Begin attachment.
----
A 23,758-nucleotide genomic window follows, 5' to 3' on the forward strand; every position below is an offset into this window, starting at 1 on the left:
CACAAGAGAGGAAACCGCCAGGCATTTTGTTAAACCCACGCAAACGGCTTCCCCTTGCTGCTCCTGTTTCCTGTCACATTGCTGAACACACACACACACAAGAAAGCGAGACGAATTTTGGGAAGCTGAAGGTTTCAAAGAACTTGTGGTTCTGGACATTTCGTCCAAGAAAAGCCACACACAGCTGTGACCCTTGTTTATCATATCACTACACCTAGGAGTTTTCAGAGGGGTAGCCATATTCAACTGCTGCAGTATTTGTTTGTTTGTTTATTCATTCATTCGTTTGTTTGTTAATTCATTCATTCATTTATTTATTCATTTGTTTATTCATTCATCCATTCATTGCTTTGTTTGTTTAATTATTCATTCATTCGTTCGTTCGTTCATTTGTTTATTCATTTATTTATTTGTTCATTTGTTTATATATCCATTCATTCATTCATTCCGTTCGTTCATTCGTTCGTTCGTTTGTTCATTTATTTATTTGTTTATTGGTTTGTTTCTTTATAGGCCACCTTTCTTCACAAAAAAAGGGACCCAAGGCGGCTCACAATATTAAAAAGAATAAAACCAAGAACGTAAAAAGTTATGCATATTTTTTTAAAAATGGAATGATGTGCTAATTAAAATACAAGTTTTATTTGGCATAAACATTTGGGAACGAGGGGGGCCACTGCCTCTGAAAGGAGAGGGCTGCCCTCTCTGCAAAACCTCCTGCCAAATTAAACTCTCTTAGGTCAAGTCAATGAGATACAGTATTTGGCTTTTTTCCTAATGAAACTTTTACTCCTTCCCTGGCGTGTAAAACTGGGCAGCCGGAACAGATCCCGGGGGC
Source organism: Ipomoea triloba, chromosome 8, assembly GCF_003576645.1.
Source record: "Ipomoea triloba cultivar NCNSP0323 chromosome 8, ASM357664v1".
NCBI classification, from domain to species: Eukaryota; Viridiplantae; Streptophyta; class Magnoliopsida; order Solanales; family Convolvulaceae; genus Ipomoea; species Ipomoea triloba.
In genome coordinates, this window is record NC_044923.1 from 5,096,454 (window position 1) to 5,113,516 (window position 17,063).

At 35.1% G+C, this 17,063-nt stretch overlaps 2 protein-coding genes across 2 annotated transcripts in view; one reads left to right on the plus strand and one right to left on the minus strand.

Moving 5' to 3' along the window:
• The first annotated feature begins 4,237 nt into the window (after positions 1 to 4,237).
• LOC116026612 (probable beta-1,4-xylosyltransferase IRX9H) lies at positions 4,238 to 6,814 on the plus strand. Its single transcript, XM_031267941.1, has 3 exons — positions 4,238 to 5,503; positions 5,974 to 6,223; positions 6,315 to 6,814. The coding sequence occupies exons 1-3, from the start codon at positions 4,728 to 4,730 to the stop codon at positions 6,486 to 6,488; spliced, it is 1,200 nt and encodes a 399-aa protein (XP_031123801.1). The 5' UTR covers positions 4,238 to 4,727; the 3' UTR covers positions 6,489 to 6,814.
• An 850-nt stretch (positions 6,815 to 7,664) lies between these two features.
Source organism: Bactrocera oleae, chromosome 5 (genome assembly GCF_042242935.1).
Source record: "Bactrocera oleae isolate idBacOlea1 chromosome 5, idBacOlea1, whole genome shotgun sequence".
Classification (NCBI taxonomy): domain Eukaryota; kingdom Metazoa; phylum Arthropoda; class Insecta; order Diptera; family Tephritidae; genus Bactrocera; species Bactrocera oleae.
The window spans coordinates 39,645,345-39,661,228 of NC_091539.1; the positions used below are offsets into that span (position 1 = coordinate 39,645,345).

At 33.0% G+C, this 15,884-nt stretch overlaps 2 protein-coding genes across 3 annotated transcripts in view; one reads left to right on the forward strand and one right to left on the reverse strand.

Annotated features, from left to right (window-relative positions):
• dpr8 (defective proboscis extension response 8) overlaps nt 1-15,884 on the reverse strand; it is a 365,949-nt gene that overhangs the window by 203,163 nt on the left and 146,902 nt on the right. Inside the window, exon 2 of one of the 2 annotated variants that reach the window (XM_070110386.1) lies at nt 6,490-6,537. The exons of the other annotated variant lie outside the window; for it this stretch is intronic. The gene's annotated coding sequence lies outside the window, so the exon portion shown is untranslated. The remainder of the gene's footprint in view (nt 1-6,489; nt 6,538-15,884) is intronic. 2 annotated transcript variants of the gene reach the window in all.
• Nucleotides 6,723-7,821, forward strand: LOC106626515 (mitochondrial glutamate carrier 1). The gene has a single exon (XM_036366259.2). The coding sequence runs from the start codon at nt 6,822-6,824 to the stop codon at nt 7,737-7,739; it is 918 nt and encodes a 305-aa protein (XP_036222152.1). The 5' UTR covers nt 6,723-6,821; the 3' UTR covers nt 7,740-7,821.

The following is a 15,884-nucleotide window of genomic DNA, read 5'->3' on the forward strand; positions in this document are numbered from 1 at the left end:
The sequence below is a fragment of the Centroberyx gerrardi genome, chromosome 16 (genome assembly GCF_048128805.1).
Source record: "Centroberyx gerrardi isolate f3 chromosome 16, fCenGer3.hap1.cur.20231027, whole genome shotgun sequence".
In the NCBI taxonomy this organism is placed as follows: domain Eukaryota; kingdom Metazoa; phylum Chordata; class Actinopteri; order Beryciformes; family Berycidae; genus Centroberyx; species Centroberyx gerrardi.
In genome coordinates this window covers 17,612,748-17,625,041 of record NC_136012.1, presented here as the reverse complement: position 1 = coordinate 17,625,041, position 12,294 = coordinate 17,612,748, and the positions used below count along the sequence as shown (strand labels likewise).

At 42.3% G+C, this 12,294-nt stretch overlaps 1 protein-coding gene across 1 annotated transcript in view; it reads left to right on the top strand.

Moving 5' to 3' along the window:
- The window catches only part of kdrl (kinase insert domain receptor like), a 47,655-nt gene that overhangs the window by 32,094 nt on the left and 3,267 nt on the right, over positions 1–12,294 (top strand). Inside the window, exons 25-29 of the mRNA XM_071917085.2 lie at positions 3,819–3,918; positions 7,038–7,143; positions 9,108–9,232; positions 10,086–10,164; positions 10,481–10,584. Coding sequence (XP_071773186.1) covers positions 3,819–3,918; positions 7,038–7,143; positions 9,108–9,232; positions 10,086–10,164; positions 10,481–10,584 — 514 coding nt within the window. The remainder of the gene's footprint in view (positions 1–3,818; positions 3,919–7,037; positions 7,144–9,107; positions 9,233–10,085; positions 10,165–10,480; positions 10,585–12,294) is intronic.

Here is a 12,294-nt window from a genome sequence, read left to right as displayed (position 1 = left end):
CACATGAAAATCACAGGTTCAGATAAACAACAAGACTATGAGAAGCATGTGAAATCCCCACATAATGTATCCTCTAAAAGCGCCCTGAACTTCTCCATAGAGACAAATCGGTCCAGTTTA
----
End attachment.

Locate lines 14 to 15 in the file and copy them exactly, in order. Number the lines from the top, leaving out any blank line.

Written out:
Classification (NCBI taxonomy): domain Eukaryota; kingdom Metazoa; phylum Arthropoda; class Insecta; order Diptera; family Tephritidae; genus Bactrocera; species Bactrocera oleae.
The window spans coordinates 39,645,345-39,661,228 of NC_091539.1; the positions used below are offsets into that span (position 1 = coordinate 39,645,345).